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Texas Counties

Texas is divided into 254 counties, more than any other U.S. state Texas was originally divided into municipalities, a unit of local government under Spanish and Mexican rule. When the Republic of Texas gained its independence in 1836, there were 23 municipalities, which became the original Texas counties. Many of these would later be divided into new counties. The most recent county to be created was Kenedy County in 1921. The most recent county to be organized was Loving County in 1931

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King County, Texas

King County History, Geography, and Demographics

County Seat: Guthrie
Year Organized: 1850
Square Miles: 912
Court House:

PO Box 127
County Courthouse
Guthrie, TX 79236-0127

Etymology - Origin of County Name

William Phillip King, who died at the Battle of the Alamo

Demographics:

County QuickFacts: Census Bureau Quick Facts

County History

King County is a county located in the U.S. state of Texas.Its county seat is Guthrie. King County has the third-smallest population of any county in the United States, ranking ahead of only Loving County, Texas and Kalawao County, Hawaii. The county was named for William Philip King, who died at the Battle of the Alamo.



The area that is now King County was occupied by Apache Indians until the early eighteenth century, when Comanches moved into the region. Comanches of the Wanderers band controlled the area until the late nineteenth century. The material culture of the Wanderers reflected the tribe's nomadic habits. Their tepees were easily moved and set up as they roamed the area hunting buffaloqv and other game, as well as the several plants the group used for food. Like other Comanche bands, the Wanderers were fierce warriors, skilled horsemen, and relentless raiders. In the 1870s the United States Army pushed the Indians out of the area and opened the region to white settlement. On August 21, 1876, the Texas legislature formed King County from lands previously assigned to Bexar County. By 1880 the United States Census counted forty residents in the county. Some of the earliest settlers were Isom Lynn, A. C. Tackett, Brants Baker, and Bud Arnett. In 1890 there were twenty ranches and farms encompassing 4,413 acres in the county, and the population had grown to 173. In 1891, the county was organized, with the small town of Guthrie designated as the county seat. By 1900 the county had fifty-three farms and ranches, encompassing more than 480,232 acres. The population had grown to 490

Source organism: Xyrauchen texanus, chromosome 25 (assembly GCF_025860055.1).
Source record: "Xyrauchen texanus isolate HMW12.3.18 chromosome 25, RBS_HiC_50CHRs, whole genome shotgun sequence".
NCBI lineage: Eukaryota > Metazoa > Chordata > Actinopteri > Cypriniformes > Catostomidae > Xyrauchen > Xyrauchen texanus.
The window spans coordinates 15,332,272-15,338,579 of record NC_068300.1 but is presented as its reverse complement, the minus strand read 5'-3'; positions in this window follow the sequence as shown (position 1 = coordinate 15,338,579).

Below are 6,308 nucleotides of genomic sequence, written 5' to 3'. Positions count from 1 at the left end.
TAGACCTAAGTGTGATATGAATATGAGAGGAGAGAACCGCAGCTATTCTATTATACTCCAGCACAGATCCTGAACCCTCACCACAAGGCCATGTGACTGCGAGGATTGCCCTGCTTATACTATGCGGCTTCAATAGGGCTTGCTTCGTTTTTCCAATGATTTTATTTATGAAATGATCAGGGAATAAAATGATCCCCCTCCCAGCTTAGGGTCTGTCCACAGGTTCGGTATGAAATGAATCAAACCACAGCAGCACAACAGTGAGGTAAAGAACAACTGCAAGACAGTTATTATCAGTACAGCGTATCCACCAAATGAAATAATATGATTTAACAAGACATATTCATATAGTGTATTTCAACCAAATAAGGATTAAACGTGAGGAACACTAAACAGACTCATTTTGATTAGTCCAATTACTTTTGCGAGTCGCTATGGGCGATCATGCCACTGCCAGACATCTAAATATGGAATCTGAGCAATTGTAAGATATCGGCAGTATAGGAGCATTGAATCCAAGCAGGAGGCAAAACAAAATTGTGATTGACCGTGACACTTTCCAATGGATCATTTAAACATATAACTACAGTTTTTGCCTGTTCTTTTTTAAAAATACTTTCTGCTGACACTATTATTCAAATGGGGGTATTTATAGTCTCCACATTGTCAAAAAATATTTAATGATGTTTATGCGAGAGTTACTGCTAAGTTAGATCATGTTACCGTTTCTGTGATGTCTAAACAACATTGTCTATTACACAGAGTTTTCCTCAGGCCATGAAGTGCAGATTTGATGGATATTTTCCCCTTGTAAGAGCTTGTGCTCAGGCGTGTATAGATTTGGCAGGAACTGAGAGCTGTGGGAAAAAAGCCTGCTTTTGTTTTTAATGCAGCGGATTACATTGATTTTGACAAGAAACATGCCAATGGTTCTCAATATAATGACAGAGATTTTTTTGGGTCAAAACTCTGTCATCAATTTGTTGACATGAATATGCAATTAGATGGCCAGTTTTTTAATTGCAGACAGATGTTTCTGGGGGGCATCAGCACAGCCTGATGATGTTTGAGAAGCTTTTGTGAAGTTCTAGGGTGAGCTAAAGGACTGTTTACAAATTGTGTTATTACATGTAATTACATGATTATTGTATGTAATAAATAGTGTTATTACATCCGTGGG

More at Handbook of Texas Online, s.v. "," http://www.tshaonline.org/handbook/online/articles/KK/hck8.html (accessed November 6, 2008).

Geography

According to the U.S. Census Bureau, the county has a total area of 913 square miles (2,366 kmē), of which, 912 square miles (2,363 kmē) of it is land and 1 square miles (3 kmē) of it (0.11%) is water.

Neighboring Counties:

  • Cottle County (north)
  • Foard County (northeast)
  • Knox County (east)
  • Stonewall County (south)
  • Dickens County (west)

Cities and Towns:

- Guthrie (County Seat)

County Resources:

Enter County Resources and Information Here

County Resources
Counties: US Map
The history of our nation was a prolonged struggle to define the relative roles and powers of our governments: federal, state, and local. And the names given the counties, our most locally based jurisdictions, reflects the "characteristic features of this country!"

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